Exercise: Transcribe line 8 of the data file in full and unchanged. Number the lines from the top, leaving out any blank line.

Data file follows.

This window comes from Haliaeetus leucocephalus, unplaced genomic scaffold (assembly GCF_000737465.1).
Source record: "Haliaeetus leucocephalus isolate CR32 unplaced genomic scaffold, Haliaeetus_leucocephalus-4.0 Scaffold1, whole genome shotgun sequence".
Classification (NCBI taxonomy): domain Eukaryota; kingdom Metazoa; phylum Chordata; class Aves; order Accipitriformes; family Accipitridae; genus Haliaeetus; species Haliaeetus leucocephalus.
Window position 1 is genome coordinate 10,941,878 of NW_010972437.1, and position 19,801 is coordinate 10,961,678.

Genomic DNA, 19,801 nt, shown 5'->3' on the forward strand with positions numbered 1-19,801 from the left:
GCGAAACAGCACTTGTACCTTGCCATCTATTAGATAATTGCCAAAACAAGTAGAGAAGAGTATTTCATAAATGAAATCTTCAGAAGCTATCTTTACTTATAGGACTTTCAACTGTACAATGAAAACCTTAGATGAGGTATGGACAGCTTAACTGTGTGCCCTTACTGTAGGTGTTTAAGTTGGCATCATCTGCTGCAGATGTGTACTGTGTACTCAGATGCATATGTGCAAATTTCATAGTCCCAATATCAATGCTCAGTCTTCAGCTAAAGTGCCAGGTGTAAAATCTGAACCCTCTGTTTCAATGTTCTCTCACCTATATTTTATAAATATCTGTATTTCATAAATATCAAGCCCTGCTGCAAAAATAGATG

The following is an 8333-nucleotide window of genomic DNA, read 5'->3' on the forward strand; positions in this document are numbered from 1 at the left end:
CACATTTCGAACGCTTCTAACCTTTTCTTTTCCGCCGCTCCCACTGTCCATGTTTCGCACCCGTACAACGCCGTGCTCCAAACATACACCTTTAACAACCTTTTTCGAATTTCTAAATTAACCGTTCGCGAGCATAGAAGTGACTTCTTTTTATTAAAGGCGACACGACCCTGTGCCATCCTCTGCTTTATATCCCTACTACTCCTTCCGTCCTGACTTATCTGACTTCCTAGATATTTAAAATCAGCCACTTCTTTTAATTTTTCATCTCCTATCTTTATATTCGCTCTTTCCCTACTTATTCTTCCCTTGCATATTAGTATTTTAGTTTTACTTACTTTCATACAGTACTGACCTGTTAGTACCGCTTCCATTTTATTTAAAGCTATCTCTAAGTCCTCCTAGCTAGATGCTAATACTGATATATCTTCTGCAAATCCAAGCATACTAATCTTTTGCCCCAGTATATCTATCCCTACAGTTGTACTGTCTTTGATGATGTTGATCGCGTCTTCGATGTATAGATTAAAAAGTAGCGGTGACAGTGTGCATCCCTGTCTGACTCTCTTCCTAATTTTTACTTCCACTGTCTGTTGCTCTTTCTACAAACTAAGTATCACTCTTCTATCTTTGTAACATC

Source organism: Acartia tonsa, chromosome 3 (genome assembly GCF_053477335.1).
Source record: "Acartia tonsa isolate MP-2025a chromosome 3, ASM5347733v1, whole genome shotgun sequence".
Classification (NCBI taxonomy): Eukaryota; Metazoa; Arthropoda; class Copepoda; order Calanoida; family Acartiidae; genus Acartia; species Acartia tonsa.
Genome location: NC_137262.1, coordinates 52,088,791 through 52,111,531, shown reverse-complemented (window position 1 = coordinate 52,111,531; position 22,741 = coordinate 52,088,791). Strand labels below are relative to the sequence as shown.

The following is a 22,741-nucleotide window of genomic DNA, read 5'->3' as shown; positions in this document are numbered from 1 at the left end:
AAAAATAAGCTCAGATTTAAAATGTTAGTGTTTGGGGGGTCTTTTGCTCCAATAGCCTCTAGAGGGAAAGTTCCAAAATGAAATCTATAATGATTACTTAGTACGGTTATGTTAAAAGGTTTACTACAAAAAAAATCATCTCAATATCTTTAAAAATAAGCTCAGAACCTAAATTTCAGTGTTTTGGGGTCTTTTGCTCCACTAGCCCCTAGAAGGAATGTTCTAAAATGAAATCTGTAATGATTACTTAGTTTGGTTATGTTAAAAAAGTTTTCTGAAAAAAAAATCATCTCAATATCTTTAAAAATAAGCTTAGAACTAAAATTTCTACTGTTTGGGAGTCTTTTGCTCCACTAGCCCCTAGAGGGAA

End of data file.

CACATTTCGAACGCTTCTAACCTTTTCTTTTCCGCCGCTCCCACTGTCCATGTTTCGCACCCGTACAACGCCGTGCTCCAAACATACACCTTTAACAACCTTTTTCGAATTTCTAAATTAACCGTTCGCGAGCATAGAAGTGACTTCTTTTTATTAAAGGCGACACGACCCTGTGCCATCCTCTGCTTTATATCCCTACTACTCCTTCCGTCCTGACTTATCTGACTTCCTAGATATTTAAAATCAGCCACTTCTTTTAATTTTTCATCTCCTATCTTTATATTCGCTCTTTCCCTACTTATTCTTCCCTTGCATATTAGTATTTTAGTTTTACTTACTTTCATACAGTACTGACCTGTTAGTACCGCTTCCATTTTATTTAAAGCTATCTCTAAGTCCTCCTAGCTAGATGCTAATACTGATATATCTTCTGCAAATCCAAGCATACTAATCTTTTGCCCCAGTATATCTATCCCTACAGTTGTACTGTCTTTGATGATGTTGATCGCGTCTTCGATGTATAGATTAAAAAGTAGCGGTGACAGTGTGCATCCCTGTCTGACTCTCTTCCTAATTTTTACTTCCACTGTCTGTTGCTCTTTCTACAAACTAAGTATCACTCTTCTATCTTTGTAACATC